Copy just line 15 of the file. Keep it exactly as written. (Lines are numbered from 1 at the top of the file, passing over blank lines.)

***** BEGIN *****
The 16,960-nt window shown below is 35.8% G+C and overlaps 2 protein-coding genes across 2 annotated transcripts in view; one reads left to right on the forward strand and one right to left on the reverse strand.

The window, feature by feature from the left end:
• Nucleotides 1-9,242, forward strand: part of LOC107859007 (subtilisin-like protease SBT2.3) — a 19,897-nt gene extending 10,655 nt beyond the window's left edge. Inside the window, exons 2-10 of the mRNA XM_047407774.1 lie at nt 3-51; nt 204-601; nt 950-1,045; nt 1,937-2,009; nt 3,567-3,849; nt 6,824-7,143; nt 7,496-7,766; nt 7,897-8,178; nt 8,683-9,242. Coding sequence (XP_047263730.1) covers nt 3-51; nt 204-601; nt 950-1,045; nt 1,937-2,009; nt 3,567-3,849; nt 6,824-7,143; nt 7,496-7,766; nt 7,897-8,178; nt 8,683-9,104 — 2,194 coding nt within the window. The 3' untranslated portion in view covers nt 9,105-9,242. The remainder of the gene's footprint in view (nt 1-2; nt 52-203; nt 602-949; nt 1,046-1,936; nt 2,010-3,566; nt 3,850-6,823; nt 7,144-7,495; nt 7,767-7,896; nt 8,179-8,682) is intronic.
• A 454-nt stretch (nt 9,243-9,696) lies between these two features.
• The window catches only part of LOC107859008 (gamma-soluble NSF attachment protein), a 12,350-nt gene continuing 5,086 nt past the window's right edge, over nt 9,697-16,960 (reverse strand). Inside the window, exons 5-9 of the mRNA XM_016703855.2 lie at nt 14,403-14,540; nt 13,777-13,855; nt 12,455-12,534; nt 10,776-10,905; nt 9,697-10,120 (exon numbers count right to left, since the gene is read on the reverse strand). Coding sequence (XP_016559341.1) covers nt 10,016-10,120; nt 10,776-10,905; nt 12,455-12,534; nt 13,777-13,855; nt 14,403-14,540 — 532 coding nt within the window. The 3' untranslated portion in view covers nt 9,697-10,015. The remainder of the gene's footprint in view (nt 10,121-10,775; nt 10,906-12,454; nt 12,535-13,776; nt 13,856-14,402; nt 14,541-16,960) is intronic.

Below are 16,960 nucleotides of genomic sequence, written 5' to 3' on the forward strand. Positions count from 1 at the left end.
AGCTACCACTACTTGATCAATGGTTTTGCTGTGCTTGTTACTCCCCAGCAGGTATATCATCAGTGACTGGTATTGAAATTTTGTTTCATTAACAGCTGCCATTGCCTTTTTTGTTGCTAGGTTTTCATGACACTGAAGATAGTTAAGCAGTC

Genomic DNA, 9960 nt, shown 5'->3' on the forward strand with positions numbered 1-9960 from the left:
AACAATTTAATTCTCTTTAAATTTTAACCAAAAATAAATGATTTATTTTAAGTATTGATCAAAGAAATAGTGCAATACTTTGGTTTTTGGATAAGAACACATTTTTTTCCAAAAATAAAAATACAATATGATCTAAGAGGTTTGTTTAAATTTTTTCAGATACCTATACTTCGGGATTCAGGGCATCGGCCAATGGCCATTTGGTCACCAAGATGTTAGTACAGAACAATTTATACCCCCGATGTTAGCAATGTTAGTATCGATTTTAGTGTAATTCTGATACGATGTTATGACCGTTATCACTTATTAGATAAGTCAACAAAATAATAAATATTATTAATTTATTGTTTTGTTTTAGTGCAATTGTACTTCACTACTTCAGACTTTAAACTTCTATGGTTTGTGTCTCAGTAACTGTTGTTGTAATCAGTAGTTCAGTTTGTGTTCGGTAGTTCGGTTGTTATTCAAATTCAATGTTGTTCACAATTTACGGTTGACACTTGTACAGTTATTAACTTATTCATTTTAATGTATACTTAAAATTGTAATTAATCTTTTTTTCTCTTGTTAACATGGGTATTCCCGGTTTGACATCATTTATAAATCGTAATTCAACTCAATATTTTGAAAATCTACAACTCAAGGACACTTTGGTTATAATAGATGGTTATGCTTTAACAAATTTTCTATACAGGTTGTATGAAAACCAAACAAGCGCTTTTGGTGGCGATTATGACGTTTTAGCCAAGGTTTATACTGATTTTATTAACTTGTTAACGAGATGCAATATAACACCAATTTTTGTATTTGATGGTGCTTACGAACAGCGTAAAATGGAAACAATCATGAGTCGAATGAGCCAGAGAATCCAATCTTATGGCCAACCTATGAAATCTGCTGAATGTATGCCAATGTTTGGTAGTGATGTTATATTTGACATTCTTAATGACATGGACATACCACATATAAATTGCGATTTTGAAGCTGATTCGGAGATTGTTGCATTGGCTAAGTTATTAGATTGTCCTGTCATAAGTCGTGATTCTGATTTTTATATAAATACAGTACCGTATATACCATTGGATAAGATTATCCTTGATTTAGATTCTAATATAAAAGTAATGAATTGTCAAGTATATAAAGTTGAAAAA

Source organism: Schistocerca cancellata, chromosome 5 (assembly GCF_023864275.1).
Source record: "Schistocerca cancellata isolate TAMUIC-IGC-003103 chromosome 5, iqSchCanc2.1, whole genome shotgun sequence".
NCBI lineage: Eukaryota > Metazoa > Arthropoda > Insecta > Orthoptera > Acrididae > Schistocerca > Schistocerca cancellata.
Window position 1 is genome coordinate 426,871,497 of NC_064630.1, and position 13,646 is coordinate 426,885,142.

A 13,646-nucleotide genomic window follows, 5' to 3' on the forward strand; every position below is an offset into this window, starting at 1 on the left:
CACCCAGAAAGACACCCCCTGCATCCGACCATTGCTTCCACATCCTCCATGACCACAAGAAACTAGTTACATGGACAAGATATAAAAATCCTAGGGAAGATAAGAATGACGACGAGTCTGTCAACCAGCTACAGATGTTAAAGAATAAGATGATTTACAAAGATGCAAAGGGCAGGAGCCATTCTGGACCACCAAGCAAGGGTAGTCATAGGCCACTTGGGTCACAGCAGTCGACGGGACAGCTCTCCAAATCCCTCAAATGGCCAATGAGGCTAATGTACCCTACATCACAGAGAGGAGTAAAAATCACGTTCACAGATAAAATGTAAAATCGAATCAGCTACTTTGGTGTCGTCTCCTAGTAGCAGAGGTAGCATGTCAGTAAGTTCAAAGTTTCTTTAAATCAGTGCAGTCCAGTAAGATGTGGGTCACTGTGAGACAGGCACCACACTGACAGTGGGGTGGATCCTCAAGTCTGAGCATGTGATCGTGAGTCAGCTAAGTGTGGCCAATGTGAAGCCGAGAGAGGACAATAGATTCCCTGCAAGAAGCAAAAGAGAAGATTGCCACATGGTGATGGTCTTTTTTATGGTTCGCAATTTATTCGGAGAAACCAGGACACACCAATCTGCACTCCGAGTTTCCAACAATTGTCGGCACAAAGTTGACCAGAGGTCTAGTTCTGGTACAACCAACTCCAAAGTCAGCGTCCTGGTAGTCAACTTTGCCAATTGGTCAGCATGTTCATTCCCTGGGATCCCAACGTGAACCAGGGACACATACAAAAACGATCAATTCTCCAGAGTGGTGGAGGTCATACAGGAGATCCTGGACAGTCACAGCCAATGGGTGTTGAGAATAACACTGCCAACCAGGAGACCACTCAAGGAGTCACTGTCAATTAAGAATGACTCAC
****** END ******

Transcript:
CACCCAGAAAGACACCCCCTGCATCCGACCATTGCTTCCACATCCTCCATGACCACAAGAAACTAGTTACATGGACAAGATATAAAAATCCTAGGGAAGATAAGAATGACGACGAGTCTGTCAACCAGCTACAGATGTTAAAGAATAAGATGATTTACAAAGATGCAAAGGGCAGGAGCCATTCTGGACCACCAAGCAAGGGTAGTCATAGGCCACTTGGGTCACAGCAGTCGACGGGACAGCTCTCCAAATCCCTCAAATGGCCAATGAGGCTAATGTACCCTACATCACAGAGAGGAGTAAAAATCACGTTCACAGATAAAATGTAAAATCGAATCAGCTACTTTGGTGTCGTCTCCTAGTAGCAGAGGTAGCATGTCAGTAAGTTCAAAGTTTCTTTAAATCAGTGCAGTCCAGTAAGATGTGGGTCACTGTGAGACAGGCACCACACTGACAGTGGGGTGGATCCTCAAGTCTGAGCATGTGATCGTGAGTCAGCTAAGTGTGGCCAATGTGAAGCCGAGAGAGGACAATAGATTCCCTGCAAGAAGCAAAAGAGAAGATTGCCACATGGTGATGGTCTTTTTTATGGTTCGCAATTTATTCGGAGAAACCAGGACACACCAATCTGCACTCCGAGTTTCCAACAATTGTCGGCACAAAGTTGACCAGAGGTCTAGTTCTGGTACAACCAACTCCAAAGTCAGCGTCCTGGTAGTCAACTTTGCCAATTGGTCAGCATGTTCATTCCCTGGGATCCCAACGTGAACCAGGGACACATACAAAAACGATCAATTCTCCAGAGTGGTGGAGGTCATACAGGAGATCCTGGACAGTCACAGCCAATGGGTGTTGAGAATAACACTGCCAACCAGGAGACCACTCAAGGAGTCACTGTCAATTAAGAATGACTCAC